Anglican Communion and ecumenism
| Anglican Communion and ecumenism ： ウィキペディア英語版|
Anglican interest in ecumenical dialogue can be traced back to the time of the Reformation and dialogues with both Orthodox and Lutheran churches in the sixteenth century. In the nineteenth century, with the rise of the Oxford Movement, there arose greater concern for reunion of the churches of "Catholic confession." This desire to work towards full communion with other denominations led to the development of the Chicago-Lambeth Quadrilateral, approved by the Third Lambeth Conference of 1888. The four points (the sufficiency of scripture, as the "ultimate standard of faith," the historic creeds, the two dominical sacraments, and the historic episcopate) were stipulated as the basis for church unity, "a basis on which approach may be by God's blessing made towards Home Reunion":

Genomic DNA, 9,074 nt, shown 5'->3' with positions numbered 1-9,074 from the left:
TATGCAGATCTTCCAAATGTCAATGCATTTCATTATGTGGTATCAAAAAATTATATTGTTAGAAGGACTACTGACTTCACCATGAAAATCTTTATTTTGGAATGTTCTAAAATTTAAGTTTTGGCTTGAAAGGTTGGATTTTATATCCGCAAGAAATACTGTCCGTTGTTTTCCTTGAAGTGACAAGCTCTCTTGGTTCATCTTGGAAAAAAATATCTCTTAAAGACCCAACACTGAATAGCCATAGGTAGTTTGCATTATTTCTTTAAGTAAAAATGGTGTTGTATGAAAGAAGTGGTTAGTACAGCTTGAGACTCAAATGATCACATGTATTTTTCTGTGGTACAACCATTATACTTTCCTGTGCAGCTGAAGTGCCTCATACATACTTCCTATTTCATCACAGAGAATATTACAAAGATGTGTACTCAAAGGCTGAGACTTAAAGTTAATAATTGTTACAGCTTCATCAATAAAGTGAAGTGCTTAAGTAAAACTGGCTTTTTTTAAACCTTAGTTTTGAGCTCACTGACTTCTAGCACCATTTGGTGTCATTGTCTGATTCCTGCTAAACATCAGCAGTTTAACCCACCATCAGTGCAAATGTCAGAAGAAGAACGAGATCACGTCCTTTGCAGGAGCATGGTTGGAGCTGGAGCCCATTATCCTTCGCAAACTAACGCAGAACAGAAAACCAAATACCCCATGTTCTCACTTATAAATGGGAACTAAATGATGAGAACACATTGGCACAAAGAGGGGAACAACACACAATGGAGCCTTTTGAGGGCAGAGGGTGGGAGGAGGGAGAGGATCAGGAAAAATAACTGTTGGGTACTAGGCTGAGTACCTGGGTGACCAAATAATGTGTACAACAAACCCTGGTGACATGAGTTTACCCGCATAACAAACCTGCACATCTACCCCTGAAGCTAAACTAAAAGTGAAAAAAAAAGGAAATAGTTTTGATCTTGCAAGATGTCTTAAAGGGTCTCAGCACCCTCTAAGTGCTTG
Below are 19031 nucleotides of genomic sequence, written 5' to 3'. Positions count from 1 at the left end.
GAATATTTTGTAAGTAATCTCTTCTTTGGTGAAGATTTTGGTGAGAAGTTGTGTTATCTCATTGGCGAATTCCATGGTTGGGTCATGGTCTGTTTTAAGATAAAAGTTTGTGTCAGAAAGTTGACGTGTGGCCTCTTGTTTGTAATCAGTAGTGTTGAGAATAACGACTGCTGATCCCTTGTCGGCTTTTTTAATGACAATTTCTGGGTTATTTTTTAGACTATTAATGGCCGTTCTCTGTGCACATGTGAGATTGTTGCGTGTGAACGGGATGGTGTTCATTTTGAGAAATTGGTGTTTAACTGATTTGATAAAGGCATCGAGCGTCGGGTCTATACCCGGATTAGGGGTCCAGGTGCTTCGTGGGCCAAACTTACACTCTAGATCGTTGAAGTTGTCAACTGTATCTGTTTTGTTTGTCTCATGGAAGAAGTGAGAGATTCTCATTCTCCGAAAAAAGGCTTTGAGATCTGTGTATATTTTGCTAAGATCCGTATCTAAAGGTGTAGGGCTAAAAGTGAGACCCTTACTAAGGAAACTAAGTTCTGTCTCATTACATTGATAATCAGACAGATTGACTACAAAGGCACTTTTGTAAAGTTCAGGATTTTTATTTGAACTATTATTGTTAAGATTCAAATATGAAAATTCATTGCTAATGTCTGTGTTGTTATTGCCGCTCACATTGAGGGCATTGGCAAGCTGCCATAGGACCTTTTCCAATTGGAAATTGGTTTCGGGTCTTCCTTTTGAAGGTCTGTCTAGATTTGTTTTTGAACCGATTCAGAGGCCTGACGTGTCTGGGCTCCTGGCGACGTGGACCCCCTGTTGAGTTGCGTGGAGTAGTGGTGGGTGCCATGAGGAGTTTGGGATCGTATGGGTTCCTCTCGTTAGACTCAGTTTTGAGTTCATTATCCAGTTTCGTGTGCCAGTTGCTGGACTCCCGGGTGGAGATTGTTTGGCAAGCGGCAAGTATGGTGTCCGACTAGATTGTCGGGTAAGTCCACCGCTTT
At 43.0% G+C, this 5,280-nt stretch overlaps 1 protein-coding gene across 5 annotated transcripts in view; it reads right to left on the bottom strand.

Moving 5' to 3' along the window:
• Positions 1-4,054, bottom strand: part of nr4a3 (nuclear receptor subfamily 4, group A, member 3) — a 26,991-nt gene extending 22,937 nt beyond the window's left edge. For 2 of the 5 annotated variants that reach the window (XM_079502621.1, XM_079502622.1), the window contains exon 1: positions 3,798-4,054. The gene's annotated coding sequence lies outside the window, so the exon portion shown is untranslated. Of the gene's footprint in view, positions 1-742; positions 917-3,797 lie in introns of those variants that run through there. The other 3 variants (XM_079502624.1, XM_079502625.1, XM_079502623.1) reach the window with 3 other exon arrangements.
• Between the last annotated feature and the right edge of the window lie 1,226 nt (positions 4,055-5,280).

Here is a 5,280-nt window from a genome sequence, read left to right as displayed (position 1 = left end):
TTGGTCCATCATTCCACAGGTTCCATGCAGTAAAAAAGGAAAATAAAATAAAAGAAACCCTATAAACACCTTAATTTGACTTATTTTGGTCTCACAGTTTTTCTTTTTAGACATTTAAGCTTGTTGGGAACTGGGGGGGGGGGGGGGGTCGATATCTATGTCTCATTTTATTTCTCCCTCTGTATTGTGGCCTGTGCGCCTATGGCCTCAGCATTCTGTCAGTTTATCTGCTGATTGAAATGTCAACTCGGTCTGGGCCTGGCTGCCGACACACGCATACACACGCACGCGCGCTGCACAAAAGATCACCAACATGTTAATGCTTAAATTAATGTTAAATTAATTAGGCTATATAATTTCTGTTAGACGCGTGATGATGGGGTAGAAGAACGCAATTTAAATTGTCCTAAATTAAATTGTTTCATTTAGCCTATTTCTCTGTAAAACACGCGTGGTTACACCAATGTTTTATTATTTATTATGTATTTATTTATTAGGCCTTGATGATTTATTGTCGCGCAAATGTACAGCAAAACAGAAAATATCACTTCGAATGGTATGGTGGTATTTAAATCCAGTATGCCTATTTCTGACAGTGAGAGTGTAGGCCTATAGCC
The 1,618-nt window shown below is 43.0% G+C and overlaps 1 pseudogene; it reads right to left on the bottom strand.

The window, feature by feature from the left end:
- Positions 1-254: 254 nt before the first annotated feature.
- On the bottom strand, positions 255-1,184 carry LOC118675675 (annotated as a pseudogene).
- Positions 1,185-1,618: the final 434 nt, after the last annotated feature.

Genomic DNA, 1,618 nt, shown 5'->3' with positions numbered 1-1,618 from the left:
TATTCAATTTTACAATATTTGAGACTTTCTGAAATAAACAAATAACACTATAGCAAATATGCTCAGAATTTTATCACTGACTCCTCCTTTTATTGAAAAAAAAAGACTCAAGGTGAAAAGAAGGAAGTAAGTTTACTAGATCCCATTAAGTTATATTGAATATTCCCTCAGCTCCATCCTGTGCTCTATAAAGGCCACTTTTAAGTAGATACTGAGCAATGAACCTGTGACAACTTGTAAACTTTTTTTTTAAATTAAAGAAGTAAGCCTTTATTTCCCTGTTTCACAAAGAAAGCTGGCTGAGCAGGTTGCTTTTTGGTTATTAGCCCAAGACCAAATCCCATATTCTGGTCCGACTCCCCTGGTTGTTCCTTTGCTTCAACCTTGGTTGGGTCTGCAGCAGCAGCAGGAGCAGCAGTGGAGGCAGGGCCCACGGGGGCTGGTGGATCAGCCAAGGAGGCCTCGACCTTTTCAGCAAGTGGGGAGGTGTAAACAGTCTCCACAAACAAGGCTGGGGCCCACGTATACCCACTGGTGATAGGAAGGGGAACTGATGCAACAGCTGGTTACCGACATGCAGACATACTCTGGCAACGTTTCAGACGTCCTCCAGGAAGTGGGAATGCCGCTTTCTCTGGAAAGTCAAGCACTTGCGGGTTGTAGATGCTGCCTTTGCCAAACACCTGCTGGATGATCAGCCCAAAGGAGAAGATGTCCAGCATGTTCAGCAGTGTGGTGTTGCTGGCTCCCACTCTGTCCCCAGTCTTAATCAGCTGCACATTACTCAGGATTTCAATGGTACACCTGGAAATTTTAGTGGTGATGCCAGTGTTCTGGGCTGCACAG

Although they are not considered members, some non-Anglican bodies have entered into communion with the Communion as a whole or with its constituent member churches, despite having non-Anglican origins and traditions, such as the Old Catholic Church and Lutherans of the Porvoo Communion, Malankara Mar Thoma Syrian Church, the Evangelical Lutheran Church in America, and the Evangelical Lutheran Church in Canada.
==Diplomatic ecumenism: quest for Christian unity==
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